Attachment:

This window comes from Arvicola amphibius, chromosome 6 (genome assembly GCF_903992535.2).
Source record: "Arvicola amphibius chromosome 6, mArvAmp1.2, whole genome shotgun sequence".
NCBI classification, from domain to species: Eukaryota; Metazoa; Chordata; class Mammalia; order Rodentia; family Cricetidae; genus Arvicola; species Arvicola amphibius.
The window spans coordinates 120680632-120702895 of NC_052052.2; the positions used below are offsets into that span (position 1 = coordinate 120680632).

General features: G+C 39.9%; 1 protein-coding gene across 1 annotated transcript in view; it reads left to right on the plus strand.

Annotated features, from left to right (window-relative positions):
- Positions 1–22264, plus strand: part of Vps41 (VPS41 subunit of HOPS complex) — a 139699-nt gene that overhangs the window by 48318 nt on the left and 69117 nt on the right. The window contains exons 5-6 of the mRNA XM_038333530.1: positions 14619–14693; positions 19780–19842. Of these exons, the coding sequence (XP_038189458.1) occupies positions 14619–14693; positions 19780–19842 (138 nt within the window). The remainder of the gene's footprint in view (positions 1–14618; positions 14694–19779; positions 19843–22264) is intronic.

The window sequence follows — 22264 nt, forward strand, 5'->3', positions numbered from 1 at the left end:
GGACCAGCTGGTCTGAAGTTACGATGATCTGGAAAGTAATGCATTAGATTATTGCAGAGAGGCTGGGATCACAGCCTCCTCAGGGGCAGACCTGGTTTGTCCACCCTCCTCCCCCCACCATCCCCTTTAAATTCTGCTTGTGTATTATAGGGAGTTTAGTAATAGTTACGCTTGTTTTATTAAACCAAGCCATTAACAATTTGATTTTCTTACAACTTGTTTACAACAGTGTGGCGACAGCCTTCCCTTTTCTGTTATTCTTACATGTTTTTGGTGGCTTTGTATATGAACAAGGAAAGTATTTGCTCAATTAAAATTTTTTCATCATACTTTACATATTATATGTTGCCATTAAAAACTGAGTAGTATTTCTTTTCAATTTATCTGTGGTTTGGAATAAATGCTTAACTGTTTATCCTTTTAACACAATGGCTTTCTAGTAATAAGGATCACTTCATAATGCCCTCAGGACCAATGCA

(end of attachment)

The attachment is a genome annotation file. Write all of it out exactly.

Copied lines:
This window comes from Arvicola amphibius, chromosome 6 (genome assembly GCF_903992535.2).
Source record: "Arvicola amphibius chromosome 6, mArvAmp1.2, whole genome shotgun sequence".
NCBI classification, from domain to species: Eukaryota; Metazoa; Chordata; class Mammalia; order Rodentia; family Cricetidae; genus Arvicola; species Arvicola amphibius.
The window spans coordinates 120680632-120702895 of NC_052052.2; the positions used below are offsets into that span (position 1 = coordinate 120680632).

General features: G+C 39.9%; 1 protein-coding gene across 1 annotated transcript in view; it reads left to right on the plus strand.

Annotated features, from left to right (window-relative positions):
- Positions 1–22264, plus strand: part of Vps41 (VPS41 subunit of HOPS complex) — a 139699-nt gene that overhangs the window by 48318 nt on the left and 69117 nt on the right. The window contains exons 5-6 of the mRNA XM_038333530.1: positions 14619–14693; positions 19780–19842. Of these exons, the coding sequence (XP_038189458.1) occupies positions 14619–14693; positions 19780–19842 (138 nt within the window). The remainder of the gene's footprint in view (positions 1–14618; positions 14694–19779; positions 19843–22264) is intronic.

The window sequence follows — 22264 nt, forward strand, 5'->3', positions numbered from 1 at the left end:
GGACCAGCTGGTCTGAAGTTACGATGATCTGGAAAGTAATGCATTAGATTATTGCAGAGAGGCTGGGATCACAGCCTCCTCAGGGGCAGACCTGGTTTGTCCACCCTCCTCCCCCCACCATCCCCTTTAAATTCTGCTTGTGTATTATAGGGAGTTTAGTAATAGTTACGCTTGTTTTATTAAACCAAGCCATTAACAATTTGATTTTCTTACAACTTGTTTACAACAGTGTGGCGACAGCCTTCCCTTTTCTGTTATTCTTACATGTTTTTGGTGGCTTTGTATATGAACAAGGAAAGTATTTGCTCAATTAAAATTTTTTCATCATACTTTACATATTATATGTTGCCATTAAAAACTGAGTAGTATTTCTTTTCAATTTATCTGTGGTTTGGAATAAATGCTTAACTGTTTATCCTTTTAACACAATGGCTTTCTAGTAATAAGGATCACTTCATAATGCCCTCAGGACCAATGCA